However, unless you've got their full attention, you won't likely be successful with any persuasion or influence. That's why capturing their attention and imagination is crucial. It's very easy, and will only take a few seconds to do.

There are several different scenarios in which you'll need to break their state and engage in some kind of conversation. Let's go over some of the most common ones.

A Social Situation Where Interaction Is Expected

This can be any place like a bar or club, a network marketing mixer, a party, any place where people get together for the sole purpose of getting together and interacting with friends and strangers. This is a pretty easy environment, and usually won't require much more than a “Hi!” and an introduction.

The general rule of thumb in these types of situations is to “go first,” meaning you do first what you'd like them to do. If you want to know their name, you introduce yourself first. If you want to know their line of work, you mention your job first, either obliquely or directly. If you want their opinion of the music, you mention yours first.

But let's not get ahead of ourselves! We're just breaking state here. Social gatherings are the easiest.

Social Situation Where Interaction Is Not Expected

This can be places like book stores, coffee shops, waiting in line, anyplace there are a lot of people but most folks don't go there specifically to meet other people. They go there to get some business done, do some window shopping, get something to drink, read a book, etc.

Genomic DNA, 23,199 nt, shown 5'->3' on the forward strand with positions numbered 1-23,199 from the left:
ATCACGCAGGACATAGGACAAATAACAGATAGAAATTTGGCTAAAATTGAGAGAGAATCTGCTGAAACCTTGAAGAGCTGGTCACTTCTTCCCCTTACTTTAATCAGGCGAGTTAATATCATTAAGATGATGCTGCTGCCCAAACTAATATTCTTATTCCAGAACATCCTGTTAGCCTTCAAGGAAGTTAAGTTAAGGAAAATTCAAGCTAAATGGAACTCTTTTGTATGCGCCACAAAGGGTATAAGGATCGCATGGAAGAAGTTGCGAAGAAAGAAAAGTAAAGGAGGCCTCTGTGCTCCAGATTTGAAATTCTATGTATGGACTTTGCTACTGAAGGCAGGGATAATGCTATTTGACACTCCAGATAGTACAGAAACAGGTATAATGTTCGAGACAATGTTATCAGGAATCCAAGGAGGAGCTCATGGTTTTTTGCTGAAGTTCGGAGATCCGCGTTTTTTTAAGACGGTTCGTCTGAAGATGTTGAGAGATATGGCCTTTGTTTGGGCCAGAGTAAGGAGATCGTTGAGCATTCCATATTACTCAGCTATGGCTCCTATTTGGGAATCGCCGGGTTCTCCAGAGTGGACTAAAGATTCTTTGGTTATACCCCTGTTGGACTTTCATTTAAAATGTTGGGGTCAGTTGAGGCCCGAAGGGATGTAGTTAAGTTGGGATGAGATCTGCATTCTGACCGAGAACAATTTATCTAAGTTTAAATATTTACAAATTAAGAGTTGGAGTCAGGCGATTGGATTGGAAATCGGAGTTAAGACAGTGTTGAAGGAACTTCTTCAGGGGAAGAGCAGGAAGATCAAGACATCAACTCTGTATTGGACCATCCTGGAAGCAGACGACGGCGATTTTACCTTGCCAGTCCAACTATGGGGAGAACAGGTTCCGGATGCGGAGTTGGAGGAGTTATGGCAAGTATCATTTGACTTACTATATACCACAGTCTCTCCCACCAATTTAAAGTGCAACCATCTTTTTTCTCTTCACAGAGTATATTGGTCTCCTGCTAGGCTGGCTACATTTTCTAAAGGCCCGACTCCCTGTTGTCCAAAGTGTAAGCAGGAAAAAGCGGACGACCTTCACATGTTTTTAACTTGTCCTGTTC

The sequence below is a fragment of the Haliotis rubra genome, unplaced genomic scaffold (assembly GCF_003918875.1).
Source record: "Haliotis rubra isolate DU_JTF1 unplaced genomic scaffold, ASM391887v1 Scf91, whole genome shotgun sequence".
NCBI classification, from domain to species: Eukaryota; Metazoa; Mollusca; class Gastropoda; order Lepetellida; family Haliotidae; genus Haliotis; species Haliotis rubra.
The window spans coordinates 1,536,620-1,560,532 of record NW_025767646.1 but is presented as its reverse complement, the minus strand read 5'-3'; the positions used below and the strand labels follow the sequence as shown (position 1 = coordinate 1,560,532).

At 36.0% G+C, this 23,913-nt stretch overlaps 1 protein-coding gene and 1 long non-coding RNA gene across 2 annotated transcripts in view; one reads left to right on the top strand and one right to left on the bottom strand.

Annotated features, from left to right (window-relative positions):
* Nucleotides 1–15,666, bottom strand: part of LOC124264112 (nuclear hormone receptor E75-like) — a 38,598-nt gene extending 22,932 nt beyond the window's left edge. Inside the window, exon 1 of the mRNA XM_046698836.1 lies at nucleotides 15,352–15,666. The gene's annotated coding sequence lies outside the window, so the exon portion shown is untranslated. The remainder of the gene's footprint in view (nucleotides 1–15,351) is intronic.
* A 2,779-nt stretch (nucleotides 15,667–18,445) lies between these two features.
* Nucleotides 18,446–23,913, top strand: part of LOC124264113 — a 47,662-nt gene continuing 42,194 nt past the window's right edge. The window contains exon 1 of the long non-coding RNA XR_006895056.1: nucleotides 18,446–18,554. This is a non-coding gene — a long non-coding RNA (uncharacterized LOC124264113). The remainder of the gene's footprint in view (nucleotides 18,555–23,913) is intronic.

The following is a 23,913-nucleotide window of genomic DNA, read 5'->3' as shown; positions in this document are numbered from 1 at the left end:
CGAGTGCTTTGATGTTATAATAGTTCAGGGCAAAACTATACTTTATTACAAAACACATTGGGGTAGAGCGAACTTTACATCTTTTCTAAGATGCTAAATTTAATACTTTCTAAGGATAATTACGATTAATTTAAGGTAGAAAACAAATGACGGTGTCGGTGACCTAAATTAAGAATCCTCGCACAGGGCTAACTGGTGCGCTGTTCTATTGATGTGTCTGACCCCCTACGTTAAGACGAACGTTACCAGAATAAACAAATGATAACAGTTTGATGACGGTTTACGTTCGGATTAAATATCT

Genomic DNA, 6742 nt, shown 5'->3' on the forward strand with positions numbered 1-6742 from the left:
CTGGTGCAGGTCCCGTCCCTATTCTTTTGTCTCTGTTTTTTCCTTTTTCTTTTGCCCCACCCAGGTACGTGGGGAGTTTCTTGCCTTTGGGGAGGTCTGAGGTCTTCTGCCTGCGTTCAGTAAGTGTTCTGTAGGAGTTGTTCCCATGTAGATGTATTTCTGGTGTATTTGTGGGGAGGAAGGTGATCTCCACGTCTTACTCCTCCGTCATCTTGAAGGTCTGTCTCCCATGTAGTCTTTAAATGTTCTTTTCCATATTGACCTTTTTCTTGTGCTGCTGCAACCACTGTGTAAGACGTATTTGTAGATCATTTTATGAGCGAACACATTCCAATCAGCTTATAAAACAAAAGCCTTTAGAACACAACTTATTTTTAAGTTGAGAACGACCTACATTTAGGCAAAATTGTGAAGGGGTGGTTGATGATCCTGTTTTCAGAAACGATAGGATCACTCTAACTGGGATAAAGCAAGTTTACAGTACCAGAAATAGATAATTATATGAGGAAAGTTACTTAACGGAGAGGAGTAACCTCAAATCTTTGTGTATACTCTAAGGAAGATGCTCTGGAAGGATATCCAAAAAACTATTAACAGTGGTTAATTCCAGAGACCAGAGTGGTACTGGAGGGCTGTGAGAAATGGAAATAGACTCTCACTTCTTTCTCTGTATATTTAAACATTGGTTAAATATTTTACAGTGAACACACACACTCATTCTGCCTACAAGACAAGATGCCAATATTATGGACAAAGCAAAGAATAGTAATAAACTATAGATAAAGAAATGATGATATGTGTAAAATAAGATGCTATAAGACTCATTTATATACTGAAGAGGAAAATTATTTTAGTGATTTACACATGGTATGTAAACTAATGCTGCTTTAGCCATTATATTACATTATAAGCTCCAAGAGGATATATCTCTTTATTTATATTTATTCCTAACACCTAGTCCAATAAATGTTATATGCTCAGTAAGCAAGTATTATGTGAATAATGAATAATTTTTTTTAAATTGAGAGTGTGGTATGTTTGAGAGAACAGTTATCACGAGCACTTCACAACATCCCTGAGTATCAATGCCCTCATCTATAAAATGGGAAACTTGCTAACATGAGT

In these situations you'll need to soften your approach. You know why if you've ever been approached by a pickup artist or a network marketer at a bookstore!

The best practice for this situation is to first excuse yourself in some way. Then quickly apologize for the interruption. You don't need to fall all over yourself, just mention an apology to let them know that you know most people don't go to these places to interact with others.

Then you state that you will only take a small amount of their time. This will give you the best possible chance to ease into a conversation.

When you approach, it's best to approach at an angle. So they can sort of see you coming up from the side, but not directly at them. You don't want to startle them. Ideally, you don't want to shove yourself in their face. You'd like to be in their peripheral vision when you start with, “Excuse me,” so they don't have to do anything other than turn their head slightly.

Remember, when breaking state in these situations, you want to make it as easy and painless for them as possible. Keep your body language slightly turned away from them, so they don't feel imposed on.

Social Situations Where People are Constantly Moving

If you ever find yourself on the street corner selling kitchen gadgets, you'll need to break state in a hurry. In this situation, you'll need to come up with a “hook” to get people's attention.

Think of a very short, very easy to say, and every easy to understand sentence that highlights the main benefit of what you're offering. Simply keep shouting it out over and over, and reel in whoever takes an interest.

It will help if you've got a couple follow up sentences based on secondary benefits. As you're standing there barking out the main benefit, some people will look over at you as they walk by. Pay attention for these people. Look them in the eye and quickly hit them with the second and third benefits.

If anybody slows down, keep talking and take your primary and other benefits and turn them into questions. Ask them the questions to reel them in further. Once they've stopped, and walked over, you've effectively broken state, and now you can begin your pitch.